Children, Human Rights, Immigration and Refugees, Populism, Radical extremism, Violence, Women

A Mother, Separated from Her Children at the Border, Comes Home

May 7 2021

By Jonathan Blitzer* – The New Yorker

The Biden Administration has begun an ambitious effort to reunite more than a thousand families torn apart by Trump.

For the past two years, Keldy Mabel Gonzáles Brebe de Zúniga kept a daily ritual. Rising before dawn, she’d walk toward the border in Ciudad Juárez, Mexico, where four bridges lead into El Paso, and visualize herself on the other side. She’s a religious woman known to friends, family, and acquaintances as la pastora, or the pastor. In Juárez, she devoted herself to the city’s population of migrants. Recently deported families would call her with the rough coördinates of where they were—highway mile markers, descriptions of intersections—and Gonzáles Brebe would take a taxi and bring them to someplace they could sleep. At migrant shelters, she was a regular presence, delivering sermons and benedictions. But each morning, standing within sight of one of the bridges, she made time to say a prayer for herself. She prayed that the border would open for a moment, just long enough so that she could finally see her children.

The last time that she had was in the fall of 2017. Her family, fleeing Honduras, had scattered across the continent. Gonzáles Brebe’s husband and oldest son, who was eighteen, had already crossed into the U.S. Her mother and niece were in Tapachula, Mexico, near the Guatemalan border. Gonzáles Brebe and her two middle sons, who were thirteen and fifteen, attempted the final leg of the journey together. It was around noon, on a hot day in September, when they flagged down a Border Patrol cruiser in the New Mexico desert. They planned to turn themselves in and apply for asylum. A day and a half later, at a holding cell in Deming, thirty-five miles north of the border, agents took her away in handcuffs, to prosecute her for the misdemeanor crime of illegal entry. Her boys screamed and cried; she still remembers the feel of their hands grasping at her clothes. The government assumed custody of her children and moved them to a shelter for minors who’d come to the U.S. alone.

Outside of a small circle of government officials, virtually no one knew that an experiment was under way. Along a two-hundred-and-sixty-mile stretch of the border around El Paso, the Trump Administration was testing what would become its zero-tolerance policy. The idea was to send a message—by criminally prosecuting immigrants for entering the country unlawfully, and, in the process, by splitting apart parents and children who were travelling together. Gonzáles Brebe and her boys were among the first families to be separated. By the time a federal judge in California ordered the Trump Administration to reunite the families, in June, 2018, more than two thousand other cases had been documented. Gonzáles Brebe’s boys had been released to their aunt, in Philadelphia. She remained stuck in an Immigration and Customs Enforcement detention facility in El Paso. Lawyers at a local nonprofit, Las Americas Immigrant Advocacy Center, filed petitions to delay her deportation, but it was too late. On January 24, 2019, the government flew her to San Pedro Sula, Honduras. Within days, she was making her way north once more, through Guatemala and into Mexico. Her mother and niece were now living in the U.S., too. She was the only one left in limbo.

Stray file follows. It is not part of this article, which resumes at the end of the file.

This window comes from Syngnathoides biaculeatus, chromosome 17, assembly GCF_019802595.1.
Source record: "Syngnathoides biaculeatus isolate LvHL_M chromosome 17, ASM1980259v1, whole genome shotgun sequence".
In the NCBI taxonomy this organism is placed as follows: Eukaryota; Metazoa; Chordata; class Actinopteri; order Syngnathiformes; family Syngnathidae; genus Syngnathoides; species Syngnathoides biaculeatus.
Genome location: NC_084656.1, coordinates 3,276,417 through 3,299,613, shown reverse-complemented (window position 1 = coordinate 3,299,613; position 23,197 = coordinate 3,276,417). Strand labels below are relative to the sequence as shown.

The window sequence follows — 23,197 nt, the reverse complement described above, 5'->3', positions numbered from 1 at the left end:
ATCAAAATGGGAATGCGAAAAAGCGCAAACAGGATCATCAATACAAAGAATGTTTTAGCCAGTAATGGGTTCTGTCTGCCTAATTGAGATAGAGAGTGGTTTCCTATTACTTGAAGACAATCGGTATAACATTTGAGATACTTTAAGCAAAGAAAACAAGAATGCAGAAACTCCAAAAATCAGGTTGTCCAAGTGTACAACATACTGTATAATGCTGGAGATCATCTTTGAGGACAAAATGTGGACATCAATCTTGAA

Three weeks ago, Gonzáles Brebe received a text message from Linda Corchado, her immigration attorney in El Paso. In February, Joe Biden had signed an executive order to create a federal task force charged with reunifying families that had been separated under Trump’s zero-tolerance policy. The details of how the order might affect Gonzáles Brebe’s case weren’t yet clear. But government sources were telling Corchado that the reunification process could begin before the fall. A week later, Corchado sent another message: “Keldy, do you know where you can get passport photos taken in Juárez?” The next series of messages came faster; Corchado was receiving more information from the Department of Homeland Security. Gonzáles Brebe was sitting in her room one morning, shortly after returning from the bridge, when Corchado texted a date and time: Gonzáles Brebe was scheduled to cross into El Paso on Tuesday, May 4th, at eight in the morning.

“Something different is passing over me now,” Gonzáles Brebe told me. We were speaking through audio memos on Facebook Messenger. I’ve known her for three years, and have visited her in U.S. detention and also in Tapachula, where she lived for several months. But hearing her now felt like I was listening to someone else. Her voice was clearer and brighter. She’s only thirty-seven years old, and, for the first time in dozens of hours of conversation, she sounded like it. “I’m returned to life,” she said.

Still, she was nervous that something might go wrong, and decided not to share the news with her children. Instead, she texted her niece a video from the Juárez side of the Paso del Norte bridge. “Blessings to you,” she began, barely suppressing a smile. She was wearing tinted glasses and a gray-black-and-white-checkered flannel shirt. Her hair, freshly cut, whipped in the wind. “I’m going over there,” she said. “I’m going all the way up until I’ll be with my children.” Then she swore her niece to secrecy. If the international bridges connecting Juárez to El Paso were a symbol of hope, they were also a reminder of the greatest trauma of her life. Waiting on the American side were agents from Customs and Border Protection. At one point, she texted Corchado, “They’re not going to set a trap for me, are they?”